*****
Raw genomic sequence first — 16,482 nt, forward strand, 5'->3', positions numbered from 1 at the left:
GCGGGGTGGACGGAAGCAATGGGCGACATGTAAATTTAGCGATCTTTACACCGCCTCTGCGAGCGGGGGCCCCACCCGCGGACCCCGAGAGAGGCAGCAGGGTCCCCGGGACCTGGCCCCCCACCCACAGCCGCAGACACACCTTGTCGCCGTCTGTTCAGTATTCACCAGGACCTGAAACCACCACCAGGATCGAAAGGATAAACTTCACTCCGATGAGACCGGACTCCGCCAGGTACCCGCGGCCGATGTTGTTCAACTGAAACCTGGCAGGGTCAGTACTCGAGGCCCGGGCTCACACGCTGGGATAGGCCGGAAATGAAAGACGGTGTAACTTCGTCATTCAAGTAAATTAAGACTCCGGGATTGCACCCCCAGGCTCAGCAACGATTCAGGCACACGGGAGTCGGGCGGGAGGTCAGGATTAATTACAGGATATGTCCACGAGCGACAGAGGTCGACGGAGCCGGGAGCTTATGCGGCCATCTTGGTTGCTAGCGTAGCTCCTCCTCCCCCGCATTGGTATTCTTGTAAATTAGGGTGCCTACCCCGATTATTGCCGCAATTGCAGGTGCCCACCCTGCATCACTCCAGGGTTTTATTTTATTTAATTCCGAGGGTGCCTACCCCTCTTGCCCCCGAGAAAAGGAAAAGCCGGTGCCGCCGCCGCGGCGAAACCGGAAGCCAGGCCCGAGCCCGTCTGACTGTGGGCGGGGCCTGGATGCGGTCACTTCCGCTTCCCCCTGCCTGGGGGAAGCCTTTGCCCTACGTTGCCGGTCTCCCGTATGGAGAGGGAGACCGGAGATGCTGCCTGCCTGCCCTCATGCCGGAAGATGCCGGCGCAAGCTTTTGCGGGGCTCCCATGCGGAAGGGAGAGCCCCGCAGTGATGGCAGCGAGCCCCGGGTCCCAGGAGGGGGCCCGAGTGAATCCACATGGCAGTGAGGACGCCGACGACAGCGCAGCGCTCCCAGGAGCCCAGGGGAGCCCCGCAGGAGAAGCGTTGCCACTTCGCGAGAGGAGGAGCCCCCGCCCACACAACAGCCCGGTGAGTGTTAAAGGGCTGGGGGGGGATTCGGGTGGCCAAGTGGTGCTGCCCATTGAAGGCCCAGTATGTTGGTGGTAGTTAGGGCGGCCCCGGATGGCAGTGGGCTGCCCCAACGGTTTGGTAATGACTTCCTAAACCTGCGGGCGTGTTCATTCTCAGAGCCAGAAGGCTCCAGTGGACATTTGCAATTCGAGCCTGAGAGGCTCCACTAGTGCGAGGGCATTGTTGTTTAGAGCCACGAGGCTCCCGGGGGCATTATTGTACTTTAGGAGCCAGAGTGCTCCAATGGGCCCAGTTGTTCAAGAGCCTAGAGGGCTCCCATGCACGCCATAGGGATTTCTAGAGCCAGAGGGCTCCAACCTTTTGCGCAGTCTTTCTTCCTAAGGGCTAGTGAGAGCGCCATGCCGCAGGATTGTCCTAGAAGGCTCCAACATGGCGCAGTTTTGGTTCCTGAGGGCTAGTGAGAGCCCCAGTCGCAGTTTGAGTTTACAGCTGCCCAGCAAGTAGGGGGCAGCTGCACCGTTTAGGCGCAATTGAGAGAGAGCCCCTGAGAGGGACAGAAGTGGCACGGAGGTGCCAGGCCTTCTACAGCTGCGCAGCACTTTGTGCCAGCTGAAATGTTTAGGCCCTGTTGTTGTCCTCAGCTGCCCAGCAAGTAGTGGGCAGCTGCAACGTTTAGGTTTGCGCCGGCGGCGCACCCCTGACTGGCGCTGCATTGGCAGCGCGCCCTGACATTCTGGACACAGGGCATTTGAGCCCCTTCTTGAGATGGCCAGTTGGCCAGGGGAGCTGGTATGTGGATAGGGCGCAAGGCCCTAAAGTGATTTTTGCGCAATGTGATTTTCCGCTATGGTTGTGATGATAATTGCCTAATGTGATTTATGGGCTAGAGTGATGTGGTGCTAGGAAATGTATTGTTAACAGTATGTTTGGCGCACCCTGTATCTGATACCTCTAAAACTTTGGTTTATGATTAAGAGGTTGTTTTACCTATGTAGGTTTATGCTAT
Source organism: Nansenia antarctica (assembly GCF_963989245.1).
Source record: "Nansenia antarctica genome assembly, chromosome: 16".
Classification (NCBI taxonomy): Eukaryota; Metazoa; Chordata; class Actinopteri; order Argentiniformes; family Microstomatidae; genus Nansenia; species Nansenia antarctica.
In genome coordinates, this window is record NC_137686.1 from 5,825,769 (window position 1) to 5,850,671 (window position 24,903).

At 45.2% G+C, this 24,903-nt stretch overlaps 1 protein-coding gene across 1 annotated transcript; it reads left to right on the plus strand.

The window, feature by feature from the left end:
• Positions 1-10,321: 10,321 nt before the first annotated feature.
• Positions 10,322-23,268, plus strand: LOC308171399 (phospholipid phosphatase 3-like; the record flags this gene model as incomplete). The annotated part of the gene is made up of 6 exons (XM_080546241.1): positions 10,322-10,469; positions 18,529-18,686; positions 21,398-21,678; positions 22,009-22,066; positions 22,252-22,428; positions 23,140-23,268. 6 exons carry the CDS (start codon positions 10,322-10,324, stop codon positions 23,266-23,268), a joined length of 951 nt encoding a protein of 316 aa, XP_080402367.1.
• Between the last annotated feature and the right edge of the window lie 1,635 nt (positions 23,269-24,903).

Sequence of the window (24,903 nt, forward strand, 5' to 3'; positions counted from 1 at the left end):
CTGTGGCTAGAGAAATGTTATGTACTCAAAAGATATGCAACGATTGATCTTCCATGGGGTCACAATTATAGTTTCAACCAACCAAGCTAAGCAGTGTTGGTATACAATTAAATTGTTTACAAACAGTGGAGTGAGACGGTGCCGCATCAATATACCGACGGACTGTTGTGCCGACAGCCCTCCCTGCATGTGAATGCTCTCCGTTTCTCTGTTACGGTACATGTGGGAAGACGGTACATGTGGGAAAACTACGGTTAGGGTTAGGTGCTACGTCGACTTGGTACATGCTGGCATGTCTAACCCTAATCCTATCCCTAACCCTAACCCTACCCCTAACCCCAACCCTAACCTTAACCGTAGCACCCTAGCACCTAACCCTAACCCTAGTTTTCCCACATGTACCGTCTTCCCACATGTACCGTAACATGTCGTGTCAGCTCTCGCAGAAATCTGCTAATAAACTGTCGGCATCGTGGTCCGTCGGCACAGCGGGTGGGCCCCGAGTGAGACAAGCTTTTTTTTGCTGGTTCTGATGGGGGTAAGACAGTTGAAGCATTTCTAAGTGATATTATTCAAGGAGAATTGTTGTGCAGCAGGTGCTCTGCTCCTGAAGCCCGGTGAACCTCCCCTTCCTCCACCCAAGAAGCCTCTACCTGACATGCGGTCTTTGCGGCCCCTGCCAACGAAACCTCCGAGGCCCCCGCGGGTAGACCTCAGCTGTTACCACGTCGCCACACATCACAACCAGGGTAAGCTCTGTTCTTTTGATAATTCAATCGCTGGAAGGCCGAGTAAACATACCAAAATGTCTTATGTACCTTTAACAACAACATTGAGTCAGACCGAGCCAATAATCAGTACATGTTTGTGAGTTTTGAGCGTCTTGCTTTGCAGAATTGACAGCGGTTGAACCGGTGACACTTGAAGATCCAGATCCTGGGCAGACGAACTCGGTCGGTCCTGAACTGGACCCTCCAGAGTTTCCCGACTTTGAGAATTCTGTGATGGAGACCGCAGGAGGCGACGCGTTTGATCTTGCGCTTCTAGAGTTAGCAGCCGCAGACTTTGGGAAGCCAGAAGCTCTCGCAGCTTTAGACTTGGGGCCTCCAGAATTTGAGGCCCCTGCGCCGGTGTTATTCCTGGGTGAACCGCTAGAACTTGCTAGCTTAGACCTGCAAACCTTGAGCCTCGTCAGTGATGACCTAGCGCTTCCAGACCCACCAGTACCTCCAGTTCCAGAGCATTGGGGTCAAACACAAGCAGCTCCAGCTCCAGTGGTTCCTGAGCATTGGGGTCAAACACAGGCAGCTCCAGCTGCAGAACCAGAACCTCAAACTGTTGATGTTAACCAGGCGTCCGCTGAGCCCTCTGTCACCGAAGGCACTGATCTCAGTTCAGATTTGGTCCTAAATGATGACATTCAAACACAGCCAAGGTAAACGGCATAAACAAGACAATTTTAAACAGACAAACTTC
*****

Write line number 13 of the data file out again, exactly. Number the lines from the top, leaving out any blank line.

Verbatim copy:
CTGTGGCTAGAGAAATGTTATGTACTCAAAAGATATGCAACGATTGATCTTCCATGGGGTCACAATTATAGTTTCAACCAACCAAGCTAAGCAGTGTTGGTATACAATTAAATTGTTTACAAACAGTGGAGTGAGACGGTGCCGCATCAATATACCGACGGACTGTTGTGCCGACAGCCCTCCCTGCATGTGAATGCTCTCCGTTTCTCTGTTACGGTACATGTGGGAAGACGGTACATGTGGGAAAACTACGGTTAGGGTTAGGTGCTACGTCGACTTGGTACATGCTGGCATGTCTAACCCTAATCCTATCCCTAACCCTAACCCTACCCCTAACCCCAACCCTAACCTTAACCGTAGCACCCTAGCACCTAACCCTAACCCTAGTTTTCCCACATGTACCGTCTTCCCACATGTACCGTAACATGTCGTGTCAGCTCTCGCAGAAATCTGCTAATAAACTGTCGGCATCGTGGTCCGTCGGCACAGCGGGTGGGCCCCGAGTGAGACAAGCTTTTTTTTGCTGGTTCTGATGGGGGTAAGACAGTTGAAGCATTTCTAAGTGATATTATTCAAGGAGAATTGTTGTGCAGCAGGTGCTCTGCTCCTGAAGCCCGGTGAACCTCCCCTTCCTCCACCCAAGAAGCCTCTACCTGACATGCGGTCTTTGCGGCCCCTGCCAACGAAACCTCCGAGGCCCCCGCGGGTAGACCTCAGCTGTTACCACGTCGCCACACATCACAACCAGGGTAAGCTCTGTTCTTTTGATAATTCAATCGCTGGAAGGCCGAGTAAACATACCAAAATGTCTTATGTACCTTTAACAACAACATTGAGTCAGACCGAGCCAATAATCAGTACATGTTTGTGAGTTTTGAGCGTCTTGCTTTGCAGAATTGACAGCGGTTGAACCGGTGACACTTGAAGATCCAGATCCTGGGCAGACGAACTCGGTCGGTCCTGAACTGGACCCTCCAGAGTTTCCCGACTTTGAGAATTCTGTGATGGAGACCGCAGGAGGCGACGCGTTTGATCTTGCGCTTCTAGAGTTAGCAGCCGCAGACTTTGGGAAGCCAGAAGCTCTCGCAGCTTTAGACTTGGGGCCTCCAGAATTTGAGGCCCCTGCGCCGGTGTTATTCCTGGGTGAACCGCTAGAACTTGCTAGCTTAGACCTGCAAACCTTGAGCCTCGTCAGTGATGACCTAGCGCTTCCAGACCCACCAGTACCTCCAGTTCCAGAGCATTGGGGTCAAACACAAGCAGCTCCAGCTCCAGTGGTTCCTGAGCATTGGGGTCAAACACAGGCAGCTCCAGCTGCAGAACCAGAACCTCAAACTGTTGATGTTAACCAGGCGTCCGCTGAGCCCTCTGTCACCGAAGGCACTGATCTCAGTTCAGATTTGGTCCTAAATGATGACATTCAAACACAGCCAAGGTAAACGGCATAAACAAGACAATTTTAAACAGACAAACTTC